Grief is a motion that everyone will go through at some point in their life which begs the question why does it remain such a taboo topic?
Ricky Gervais has used his comedy drama Afterlife on Netflix to break the stigma that is attached to grief.
The streaming service and suicide prevention charity CALM have created a mental health campaign following this series and have donated 25 benches across the country with two being contributed to Nottingham Arboretum and Highfields Park.
Eddie Curry, Head of Public Realm at Nottingham City Council, said: “We are delighted to be chosen to have two of these Benches of Hope in the city.
“People have really relied on our open spaces during lockdown for exercise, wellbeing and their mental health.
“These benches will provide even more opportunities to sit, be still and chat as well as offering a chance to reflect.”
Talking about sensitive subjects such as grief and mental health can help to make a positive impact in this fields and projects such as these are pivotal in making change.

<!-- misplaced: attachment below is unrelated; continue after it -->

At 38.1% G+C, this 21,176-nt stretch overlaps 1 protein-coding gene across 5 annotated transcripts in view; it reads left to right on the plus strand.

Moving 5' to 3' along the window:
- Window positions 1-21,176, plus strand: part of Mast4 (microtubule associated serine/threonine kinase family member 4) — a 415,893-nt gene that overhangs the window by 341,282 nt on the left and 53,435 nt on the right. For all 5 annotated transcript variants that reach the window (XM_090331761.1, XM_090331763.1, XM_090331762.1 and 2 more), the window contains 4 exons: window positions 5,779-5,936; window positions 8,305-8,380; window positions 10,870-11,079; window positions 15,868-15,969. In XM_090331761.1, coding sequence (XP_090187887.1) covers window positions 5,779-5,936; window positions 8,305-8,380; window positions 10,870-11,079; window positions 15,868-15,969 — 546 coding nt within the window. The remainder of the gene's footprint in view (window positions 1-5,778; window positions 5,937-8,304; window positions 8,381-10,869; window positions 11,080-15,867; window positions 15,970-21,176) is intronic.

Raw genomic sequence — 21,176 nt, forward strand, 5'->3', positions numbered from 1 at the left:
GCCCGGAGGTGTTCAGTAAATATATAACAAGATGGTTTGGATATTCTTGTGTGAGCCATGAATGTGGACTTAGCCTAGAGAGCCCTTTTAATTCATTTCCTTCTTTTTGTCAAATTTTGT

Sue Andrew, 60 retired Grandmother said: “People are provided with a place to sit and relax which will make people more likely to be open with their discussions.
“I think after lockdown and the isolation people have faced from other people these could be a real lifesaver.”
These benches help to provide a safe space for people, but also provide a gentle encouragement.
Mrs Andrews adds: “Those who struggle to walk far can sit and regain the strength to carry on.”
This may encourage people who would usually struggle to go on a long walk to do so which in turn is a good activity for people to clear their mind to better their mental health.
The benches in Nottingham have been engraved with a quote from series three of the show “Hope is Everything.”
Both benches feature a QR code which leads to online resources so that those who have used the bench to reflect and want to reach out for help can do so.
Confidential helplines are readily available for people who need that extra support such as CALM on 0800 58 58 58 or Mind 0300 123 3393.